Tag Archives: meteorology

Forensic Meteorology Becomes New Growth Industry as Weather-Related Damage Intensifies

CSI: Mother Nature–Forensic Meteorology a New Growth Industry as Weather-Related Damage Intensifies: Scientific American.

WEATHER-DAMAGE LIABILITY?: Trees can be helpful to forensic meteorologists in solving cases. Image: Keegan Mullaney/Flickr

As Irene battered the East Coast two weeks ago, Frank Lombardo knew that only after the rain and wind stopped and the floods receded, would his work begin.

That’s because as a forensic meteorologist, Lombardo is often called on to consult on legal and insurance cases resulting from violent storms. His job, and that of any forensic meteorologist, is to reconstruct the weather conditions that occurred at a specific time and location in question by retrieving and analyzing archived atmospheric data and re-creating a time line of meteorological events.

“As soon as something happens…whether there’s a catastrophic event or a minor localized event, forensic meteorologists understand things will quiet down, but in a few years from now, it will get into the courts,” says Lombardo, president of WeatherWorks, Inc. The Hackettstown, N.J.–based company provides meteorological expertise to public and private sector organizations, including the media.

Described as a combination of science, art and interpretation, forensic meteorology mirrors the work that detectives do to solve crimes. Cases may involve whether lightning sparked a fire or, if someone slips and falls, whether ice on a property was to blame. Data comes from various sources, including observations, weather stations at airports, Doppler radar and satellite imagery, National Weather Service bulletins, and even tidal gages. Forensic meteorologists may also take their own measurements, such as wind velocity. Cases are mainly site-specific, and much of the problem-solving involves knowing what synoptic, or generalized, data is needed to reconstruct the micrometeorology at a particular location.

“A lot of what we depend on is experience, but we need tools of the industry, such as Doppler radar and good observations” to solve mysteries related to weather, Lombardo says.

He recounts one of his cases in which a crane collapsed near a building, injuring the operator. It was a blustery day, and the wind threshold of the crane ranged from approximately 48 to 56 kilometers per hour, according to the manufacturer. Hired by the operator, his charge was to determine how the localized weather influenced the crane’s fall. Lombardo visited the site on a day that had similar conditions as when the accident occurred, and on noticing that the crane was positioned near a nine-meter wall, wondered if that had influenced the site’s wind velocity. He measured the wind speed using an anemometer, noting that the wind intersected the wall at a 70 to 80 degree angle. By calculating simple vectors, he discovered that the wind speed near the crane was around 29 to 48 kilometers per hour, right at the edge of what the crane could withstand. “I secured information that supported the case that the [worker] shouldn’t have been operating the crane,” Lombardo says. “It wasn’t his fault. It was a function of the wind converging on the wall, which increased the wind pressure on the crane, causing it to collapse.”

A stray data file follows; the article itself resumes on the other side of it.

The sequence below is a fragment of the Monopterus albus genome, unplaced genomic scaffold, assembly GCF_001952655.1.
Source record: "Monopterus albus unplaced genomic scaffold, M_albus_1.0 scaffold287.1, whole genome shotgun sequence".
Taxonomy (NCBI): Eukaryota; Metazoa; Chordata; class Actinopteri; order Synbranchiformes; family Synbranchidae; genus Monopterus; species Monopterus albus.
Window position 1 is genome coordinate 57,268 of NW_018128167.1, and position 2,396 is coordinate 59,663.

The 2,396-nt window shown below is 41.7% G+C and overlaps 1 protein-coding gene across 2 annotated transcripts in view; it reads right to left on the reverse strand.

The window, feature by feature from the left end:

Sometimes, data that is needed to decipher how atmospheric conditions affected a particular location and case is not available. Stephen Wistar, a forensic meteorologist with AccuWeather, consulted on hundreds of cases relating to Hurricane Katrina. Most of his investigations centered on insurance claims about whether wind or storm surge caused property damage. He lacked access to much of the typical data he would have used in similar circumstances because many of the standard tools, such as weather stations and tidal gages, failed when the storm hit. Instead, he utilized a massive computer model called “ADvanced CIRCulation” (ADCIRC), which predicts tidal and storm surge elevations and velocities over large areas. Combined with information he retrieved from Doppler radar sites outside of New Orleans, and on-site investigations he conducted himself, he was able to reconstruct time lines of property damage and state which hit property first—the wind or the water.

In his Katrina inquiries, Wistar also discovered that “trees were very helpful” in solving cases. In areas of Mobile, Ala., where complete neighborhoods were torn apart, he often examined tree damage for clues about what caused property destruction. He knew the direction of the wind at various points in the storm, both before and after the storm surge, and therefore could determine which direction trees would have fallen at those same points. By noting fallen tree locations and directions, he determined time lines for property devastation, even when there were no structures left standing.